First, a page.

Romney says 'not concerned about the very poor'
Republican Mitt Romney said Wednesday he was seeking to be president to help struggling middle-class Americans, but he was "not concerned about the very poor" who have a safety net to help them.world Updated: Feb 02, 2012 08:14 IST
Republican Mitt Romney said Wednesday he was seeking to be president to help struggling middle-class Americans, but he was "not concerned about the very poor" who have a safety net to help them.
In comments sure to trigger a firestorm, the multi-millionaire businessman who acknowledged an income of $20 million in 2010, told CNN: "I'm in this race because I care about Americans.
"I'm not concerned about the very poor. We have a safety net there. If it needs repair, I'll fix it. I'm not concerned about the very rich, they're doing just fine.
"I'm concerned about the very heart of America, the 90-95 percent of Americans who right now are struggling and I'll continue to take that message across the nation."
He was speaking fresh from his victory in the Florida primary in which he trounced rival Newt Gingrich as they both seek to be the Republican nominee to challenge Democratic President Barack Obama in November elections.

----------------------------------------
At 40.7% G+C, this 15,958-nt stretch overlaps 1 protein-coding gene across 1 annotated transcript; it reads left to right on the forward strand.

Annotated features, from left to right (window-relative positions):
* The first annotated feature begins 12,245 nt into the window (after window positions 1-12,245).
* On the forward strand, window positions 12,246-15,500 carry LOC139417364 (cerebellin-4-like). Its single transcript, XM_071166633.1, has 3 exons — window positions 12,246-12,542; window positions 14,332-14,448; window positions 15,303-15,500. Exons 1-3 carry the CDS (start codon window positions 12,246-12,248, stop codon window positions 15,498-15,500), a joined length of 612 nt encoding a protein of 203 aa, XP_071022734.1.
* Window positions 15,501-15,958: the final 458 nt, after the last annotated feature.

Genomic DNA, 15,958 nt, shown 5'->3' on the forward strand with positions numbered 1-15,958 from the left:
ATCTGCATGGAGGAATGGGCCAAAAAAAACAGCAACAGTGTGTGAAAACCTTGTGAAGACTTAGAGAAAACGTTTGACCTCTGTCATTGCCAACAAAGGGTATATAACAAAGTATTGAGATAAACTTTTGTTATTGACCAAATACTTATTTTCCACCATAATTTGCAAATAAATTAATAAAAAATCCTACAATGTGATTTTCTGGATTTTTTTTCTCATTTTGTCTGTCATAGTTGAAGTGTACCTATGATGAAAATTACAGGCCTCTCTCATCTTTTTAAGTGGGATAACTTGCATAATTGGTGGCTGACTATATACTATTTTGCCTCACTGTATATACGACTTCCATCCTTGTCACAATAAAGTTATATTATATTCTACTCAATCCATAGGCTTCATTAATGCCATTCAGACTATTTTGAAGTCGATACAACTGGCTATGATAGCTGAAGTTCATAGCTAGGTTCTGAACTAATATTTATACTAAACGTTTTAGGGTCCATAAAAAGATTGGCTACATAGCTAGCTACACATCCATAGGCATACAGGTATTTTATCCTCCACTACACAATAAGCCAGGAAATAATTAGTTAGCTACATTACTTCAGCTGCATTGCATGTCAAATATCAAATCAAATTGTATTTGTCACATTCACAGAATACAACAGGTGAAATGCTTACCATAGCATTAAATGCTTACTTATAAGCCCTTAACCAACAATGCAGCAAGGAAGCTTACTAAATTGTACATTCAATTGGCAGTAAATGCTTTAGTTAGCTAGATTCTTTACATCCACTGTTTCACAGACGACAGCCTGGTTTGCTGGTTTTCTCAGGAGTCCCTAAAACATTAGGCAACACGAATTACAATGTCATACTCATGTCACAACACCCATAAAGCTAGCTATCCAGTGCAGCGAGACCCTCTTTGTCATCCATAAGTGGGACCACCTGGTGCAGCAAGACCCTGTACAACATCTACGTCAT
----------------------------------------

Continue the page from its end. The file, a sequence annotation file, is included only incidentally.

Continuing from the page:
Despite having recaptured the frontrunner seat in the race, doubts still remain over Romney's conservative credentials amid accusations that he has failed to connect with ordinary citizens.
He argued that while there were programs in place to help the very poor in America, middle-class Americans who have lost their jobs and are hurting amid the struggling economy had no such safety nets.
After his remarks, however, Romney sought out correspondents flying on his campaign plane in an effort to take the heat out of his remarks.
"Of course I'm concerned about all Americans... poor, wealthy, middle class, but the focus of my effort will be on middle income families who I think have been most hurt by the Obama economy," he said.
Romney's remarks triggered a broadside from Gingrich.
"I am fed up with politicians in either party dividing Americans against each other. I am running to be president of all the American people and I am concerned about all of the American people," Gingrich said.
Romney has already been accused of being out of touch with the economic concerns of the average voter.
On the eve of the New Hampshire primary in January, Romney said: "I like being able to fire people who provide services to me" -- an ill-advised remark which was seized upon by opponents as evidence of being callous.
In reality, the remark was taken out of context, as Romney was trying to say that he wanted Americans to be able to switch insurance companies if they were unhappy with their service.
The slip-up followed an earlier off-the-cuff remark in which he proposed a $10,000 bet with Texas Governor Rick Perry -- a small sum to multimillionaire Romney but a fortune to many Americans.